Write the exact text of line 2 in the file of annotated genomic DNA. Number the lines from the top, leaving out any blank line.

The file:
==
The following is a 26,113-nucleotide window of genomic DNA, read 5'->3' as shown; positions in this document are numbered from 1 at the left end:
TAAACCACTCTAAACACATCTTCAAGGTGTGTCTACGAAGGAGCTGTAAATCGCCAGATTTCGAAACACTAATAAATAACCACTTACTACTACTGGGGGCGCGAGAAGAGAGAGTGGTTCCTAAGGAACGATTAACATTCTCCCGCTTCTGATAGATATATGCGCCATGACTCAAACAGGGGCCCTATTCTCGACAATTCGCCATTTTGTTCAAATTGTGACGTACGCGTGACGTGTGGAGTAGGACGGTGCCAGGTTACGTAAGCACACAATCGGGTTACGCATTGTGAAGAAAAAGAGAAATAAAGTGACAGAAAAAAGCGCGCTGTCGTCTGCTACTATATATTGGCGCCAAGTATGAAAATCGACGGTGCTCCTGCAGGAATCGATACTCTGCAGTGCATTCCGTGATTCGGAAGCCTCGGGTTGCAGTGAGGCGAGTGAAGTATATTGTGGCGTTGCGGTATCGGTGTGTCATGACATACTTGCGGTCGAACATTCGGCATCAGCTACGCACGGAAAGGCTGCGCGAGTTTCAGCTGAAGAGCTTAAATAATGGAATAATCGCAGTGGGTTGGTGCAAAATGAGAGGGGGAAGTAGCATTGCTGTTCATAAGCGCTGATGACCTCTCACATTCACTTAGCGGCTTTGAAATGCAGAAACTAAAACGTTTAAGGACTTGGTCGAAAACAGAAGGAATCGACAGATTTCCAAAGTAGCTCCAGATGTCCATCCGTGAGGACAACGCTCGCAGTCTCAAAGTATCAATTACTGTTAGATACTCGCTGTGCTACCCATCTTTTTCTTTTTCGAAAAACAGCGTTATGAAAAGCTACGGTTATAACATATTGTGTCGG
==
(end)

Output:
TAAACCACTCTAAACACATCTTCAAGGTGTGTCTACGAAGGAGCTGTAAATCGCCAGATTTCGAAACACTAATAAATAACCACTTACTACTACTGGGGGCGCGAGAAGAGAGAGTGGTTCCTAAGGAACGATTAACATTCTCCCGCTTCTGATAGATATATGCGCCATGACTCAAACAGGGGCCCTATTCTCGACAATTCGCCATTTTGTTCAAATTGTGACGTACGCGTGACGTGTGGAGTAGGACGGTGCCAGGTTACGTAAGCACACAATCGGGTTACGCATTGTGAAGAAAAAGAGAAATAAAGTGACAGAAAAAAGCGCGCTGTCGTCTGCTACTATATATTGGCGCCAAGTATGAAAATCGACGGTGCTCCTGCAGGAATCGATACTCTGCAGTGCATTCCGTGATTCGGAAGCCTCGGGTTGCAGTGAGGCGAGTGAAGTATATTGTGGCGTTGCGGTATCGGTGTGTCATGACATACTTGCGGTCGAACATTCGGCATCAGCTACGCACGGAAAGGCTGCGCGAGTTTCAGCTGAAGAGCTTAAATAATGGAATAATCGCAGTGGGTTGGTGCAAAATGAGAGGGGGAAGTAGCATTGCTGTTCATAAGCGCTGATGACCTCTCACATTCACTTAGCGGCTTTGAAATGCAGAAACTAAAACGTTTAAGGACTTGGTCGAAAACAGAAGGAATCGACAGATTTCCAAAGTAGCTCCAGATGTCCATCCGTGAGGACAACGCTCGCAGTCTCAAAGTATCAATTACTGTTAGATACTCGCTGTGCTACCCATCTTTTTCTTTTTCGAAAAACAGCGTTATGAAAAGCTACGGTTATAACATATTGTGTCGG